Extracting Global Shipping Networks from Massive Historical Automatic Identification System Sensor Data: A Bottom-Up Approach
TypeArticles dans des revues avec comité de lecture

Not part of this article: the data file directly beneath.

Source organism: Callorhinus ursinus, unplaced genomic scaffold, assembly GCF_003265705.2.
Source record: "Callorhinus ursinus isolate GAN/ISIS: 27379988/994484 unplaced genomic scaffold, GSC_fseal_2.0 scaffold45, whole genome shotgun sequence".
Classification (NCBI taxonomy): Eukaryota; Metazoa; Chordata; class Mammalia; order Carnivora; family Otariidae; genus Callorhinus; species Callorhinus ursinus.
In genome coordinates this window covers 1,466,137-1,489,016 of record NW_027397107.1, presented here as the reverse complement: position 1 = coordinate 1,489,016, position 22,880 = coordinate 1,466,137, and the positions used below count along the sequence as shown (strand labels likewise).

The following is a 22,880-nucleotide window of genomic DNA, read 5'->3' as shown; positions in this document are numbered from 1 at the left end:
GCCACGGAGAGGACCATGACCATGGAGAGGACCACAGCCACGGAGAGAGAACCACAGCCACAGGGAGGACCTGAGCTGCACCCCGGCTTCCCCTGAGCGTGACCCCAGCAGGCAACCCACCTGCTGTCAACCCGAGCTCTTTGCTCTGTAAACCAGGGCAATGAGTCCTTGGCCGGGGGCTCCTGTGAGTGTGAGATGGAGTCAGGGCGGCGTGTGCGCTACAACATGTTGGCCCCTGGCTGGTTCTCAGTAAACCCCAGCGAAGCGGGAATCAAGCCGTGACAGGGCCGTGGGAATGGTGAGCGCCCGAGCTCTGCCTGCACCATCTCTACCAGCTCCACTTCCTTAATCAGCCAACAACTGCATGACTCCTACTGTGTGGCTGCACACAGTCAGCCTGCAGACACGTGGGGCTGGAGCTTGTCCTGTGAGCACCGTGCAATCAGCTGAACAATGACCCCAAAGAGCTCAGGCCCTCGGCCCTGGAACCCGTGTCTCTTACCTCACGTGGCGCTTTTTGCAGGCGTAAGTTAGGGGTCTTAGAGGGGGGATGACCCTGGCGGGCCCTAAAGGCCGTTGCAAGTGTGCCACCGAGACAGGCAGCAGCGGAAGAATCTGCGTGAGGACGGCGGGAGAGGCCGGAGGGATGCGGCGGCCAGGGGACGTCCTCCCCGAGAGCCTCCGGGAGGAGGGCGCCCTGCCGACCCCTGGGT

The increasing availability of big Automatic Identification Systems (AIS) sensor data offers great opportunities to track ship activities and mine spatial-temporal patterns of ship traffic worldwide. This research proposes a data integration approach to construct Global Shipping Networks (GSN) from massive historical ship AIS trajectories in a completely bottom-up way. First, a DBSCAN (Density-Based Spatial Clustering of Applications with Noise) algorithm is applied to temporally identify relevant stop locations, such as marine terminals and their associated events. Second, the semantic meanings of these locations are obtained by mapping them to real ports as identified by the World Port Index (WPI). Stop events are leveraged to develop travel sequences of any ship between stop locations at multiple scales. Last, a GSN is constructed by considering stop locations as nodes and journeys between nodes as links. This approach generates different levels of shipping networks from the terminal, port, and country levels. It is illustrated by a case study that extracts country, port, and terminal level Global Container Shipping Networks (GCSN) from AIS trajectories of more than 4000 container ships in 2015. The main features of these GCSNs and the limitations of this work are finally discussed.
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